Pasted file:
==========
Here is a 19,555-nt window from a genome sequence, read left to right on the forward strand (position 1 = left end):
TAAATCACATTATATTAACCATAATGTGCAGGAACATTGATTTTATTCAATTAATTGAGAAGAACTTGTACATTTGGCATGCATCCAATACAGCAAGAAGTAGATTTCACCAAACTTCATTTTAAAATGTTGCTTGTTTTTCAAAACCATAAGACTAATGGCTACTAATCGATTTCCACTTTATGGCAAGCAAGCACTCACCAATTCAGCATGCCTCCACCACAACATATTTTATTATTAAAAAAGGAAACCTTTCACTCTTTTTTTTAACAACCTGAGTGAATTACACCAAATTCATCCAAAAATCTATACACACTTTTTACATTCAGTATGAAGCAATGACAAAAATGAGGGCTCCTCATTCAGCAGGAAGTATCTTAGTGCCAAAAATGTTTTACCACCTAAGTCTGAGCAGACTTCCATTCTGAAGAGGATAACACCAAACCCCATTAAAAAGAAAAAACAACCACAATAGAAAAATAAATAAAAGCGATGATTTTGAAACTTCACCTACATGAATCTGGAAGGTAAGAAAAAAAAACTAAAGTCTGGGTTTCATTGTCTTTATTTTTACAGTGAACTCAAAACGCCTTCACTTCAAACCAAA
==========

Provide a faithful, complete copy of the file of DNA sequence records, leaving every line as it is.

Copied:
Here is a 19,555-nt window from a genome sequence, read left to right on the forward strand (position 1 = left end):
TAAATCACATTATATTAACCATAATGTGCAGGAACATTGATTTTATTCAATTAATTGAGAAGAACTTGTACATTTGGCATGCATCCAATACAGCAAGAAGTAGATTTCACCAAACTTCATTTTAAAATGTTGCTTGTTTTTCAAAACCATAAGACTAATGGCTACTAATCGATTTCCACTTTATGGCAAGCAAGCACTCACCAATTCAGCATGCCTCCACCACAACATATTTTATTATTAAAAAAGGAAACCTTTCACTCTTTTTTTTAACAACCTGAGTGAATTACACCAAATTCATCCAAAAATCTATACACACTTTTTACATTCAGTATGAAGCAATGACAAAAATGAGGGCTCCTCATTCAGCAGGAAGTATCTTAGTGCCAAAAATGTTTTACCACCTAAGTCTGAGCAGACTTCCATTCTGAAGAGGATAACACCAAACCCCATTAAAAAGAAAAAACAACCACAATAGAAAAATAAATAAAAGCGATGATTTTGAAACTTCACCTACATGAATCTGGAAGGTAAGAAAAAAAAACTAAAGTCTGGGTTTCATTGTCTTTATTTTTACAGTGAACTCAAAACGCCTTCACTTCAAACCAAA